The U.S. deficit is expected to decline, but not for long.
The Congressional Budget Office announced on Tuesday that it predicts the deficit will fall to $514 billion in the fiscal 2014 year, down from its previous estimate of $560 billion and a fiscal 2013 deficit of $680 billion.
According to the CBO report, the deficit will continue to decline in 2015 to $478 billion. However, as the 2015 fiscal year draws to an end, the chronically low labor force combined with large expected government expenditures will cause the U.S. deficit to begin rising again — both in dollar terms and relative to the size of the economy.
The report explained that spending will be “boosted by the aging of the population, the expansion of federal subsidies for health insurance, rising health care costs per beneficiary, and mounting interest costs on federal debt.”
An unemployment rate that still sits above 6.0 percent and a waning working population also has researchers at the CBO concerned about the growth of America’s economy.
The report dramatically cut its projections of U.S. GDP growth in 2015 by a full percentage point to 3.4 percent, down nearly a full point from the CBO’s previous estimates. GDP growth is expected to remain at this rate during the 2016 fiscal year.
“CBO estimates that the economy will continue to have considerable unused labor and capital resources, or ‘slack’ for the next few years,” the agency noted in the report.
Analysts believe the jobless rate will continue to sit at 6.8 percent this year. Although, a recent national study found the unemployment rate sitting at 6.7 percent. They do not foresee employment numbers returning to a healthy rate throughout the remainder of President Obama’s term.
The stunted work force will constrict revenue gains, causing deficits to worsen by about $100 billion a year by the end of the decade. Researchers predict that the deficit will top $1 trillion again in 2022, a number that parallels last year’s deficit as a percentage of economic output.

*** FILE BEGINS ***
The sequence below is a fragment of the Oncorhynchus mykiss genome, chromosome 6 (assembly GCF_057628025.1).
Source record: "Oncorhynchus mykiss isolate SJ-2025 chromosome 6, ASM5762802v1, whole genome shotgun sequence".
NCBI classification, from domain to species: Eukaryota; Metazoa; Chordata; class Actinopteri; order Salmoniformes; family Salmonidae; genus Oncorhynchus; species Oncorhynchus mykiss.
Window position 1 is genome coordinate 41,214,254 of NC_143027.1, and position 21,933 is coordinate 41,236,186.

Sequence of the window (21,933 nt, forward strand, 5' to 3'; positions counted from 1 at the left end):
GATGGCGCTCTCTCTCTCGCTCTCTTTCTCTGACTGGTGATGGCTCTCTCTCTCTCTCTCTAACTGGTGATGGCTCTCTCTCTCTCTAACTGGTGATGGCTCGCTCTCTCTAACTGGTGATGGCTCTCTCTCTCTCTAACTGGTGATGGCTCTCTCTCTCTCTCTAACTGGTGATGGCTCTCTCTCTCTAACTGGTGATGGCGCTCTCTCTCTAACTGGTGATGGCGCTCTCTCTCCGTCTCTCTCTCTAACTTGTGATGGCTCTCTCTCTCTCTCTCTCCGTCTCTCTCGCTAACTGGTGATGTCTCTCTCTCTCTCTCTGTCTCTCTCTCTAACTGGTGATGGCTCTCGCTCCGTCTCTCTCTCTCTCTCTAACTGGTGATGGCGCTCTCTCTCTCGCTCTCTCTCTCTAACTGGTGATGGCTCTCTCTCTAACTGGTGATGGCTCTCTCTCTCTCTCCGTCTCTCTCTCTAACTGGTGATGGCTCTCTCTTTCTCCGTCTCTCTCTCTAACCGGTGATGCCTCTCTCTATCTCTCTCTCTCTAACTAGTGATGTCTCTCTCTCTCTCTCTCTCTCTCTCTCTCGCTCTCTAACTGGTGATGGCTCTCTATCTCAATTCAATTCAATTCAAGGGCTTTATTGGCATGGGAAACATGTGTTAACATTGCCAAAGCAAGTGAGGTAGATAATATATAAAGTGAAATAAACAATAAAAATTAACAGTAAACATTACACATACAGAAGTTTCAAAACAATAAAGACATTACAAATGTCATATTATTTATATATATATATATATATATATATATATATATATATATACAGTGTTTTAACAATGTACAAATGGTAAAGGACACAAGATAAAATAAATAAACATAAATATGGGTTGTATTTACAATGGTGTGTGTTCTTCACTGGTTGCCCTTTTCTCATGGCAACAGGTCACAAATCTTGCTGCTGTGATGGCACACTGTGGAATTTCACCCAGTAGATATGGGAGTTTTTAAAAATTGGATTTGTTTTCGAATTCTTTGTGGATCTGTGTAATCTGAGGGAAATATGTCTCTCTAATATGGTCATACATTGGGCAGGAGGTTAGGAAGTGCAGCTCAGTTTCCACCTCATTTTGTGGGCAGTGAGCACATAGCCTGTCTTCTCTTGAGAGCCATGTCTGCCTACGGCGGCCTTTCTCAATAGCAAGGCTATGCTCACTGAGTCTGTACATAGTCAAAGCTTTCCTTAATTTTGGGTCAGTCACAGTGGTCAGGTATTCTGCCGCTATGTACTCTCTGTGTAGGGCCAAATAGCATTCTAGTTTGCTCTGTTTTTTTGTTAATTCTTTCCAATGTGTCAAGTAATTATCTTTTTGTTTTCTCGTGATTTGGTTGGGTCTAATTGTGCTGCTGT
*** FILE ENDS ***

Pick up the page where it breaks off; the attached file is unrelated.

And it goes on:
Authors of the report also warned of the perils of the growing U.S. debt. The report read, “The amount of debt relative to the size of the economy is now very high by historical standards.”
It explained “that federal debt held by the public will equal 74 percent of GDP at the end of this year and 79 percent in 2024…Such large and growing federal debt could have serious negative consequences, including restraining economic growth in the long term, giving policymakers less flexibility to respond to unexpected challenges, and eventually increasing the risk of a fiscal crisis.”
Commenting on the report’s findings, Chris Edwards, the director of tax policy studies at Cato and editor of www.DownsizingGovernment.org, told The Daily Caller News Foundation that this study shows us that if we want a healthy budget and to reduce our national debt, “the government needs to enact policies that strengthen economic growth.”
Researchers at the CBO outlined these baseline projections of the U.S. economy would look like over the next decade assuming that current laws governing federal taxes and spending remained unchanged.
However, this methodology paints an overly rosy picture, says Edwards. Among other costly contributing factors to our national debt, future presidents and congresses may launch expensive new spending programs and the United States may face unforeseen wars and military challenges.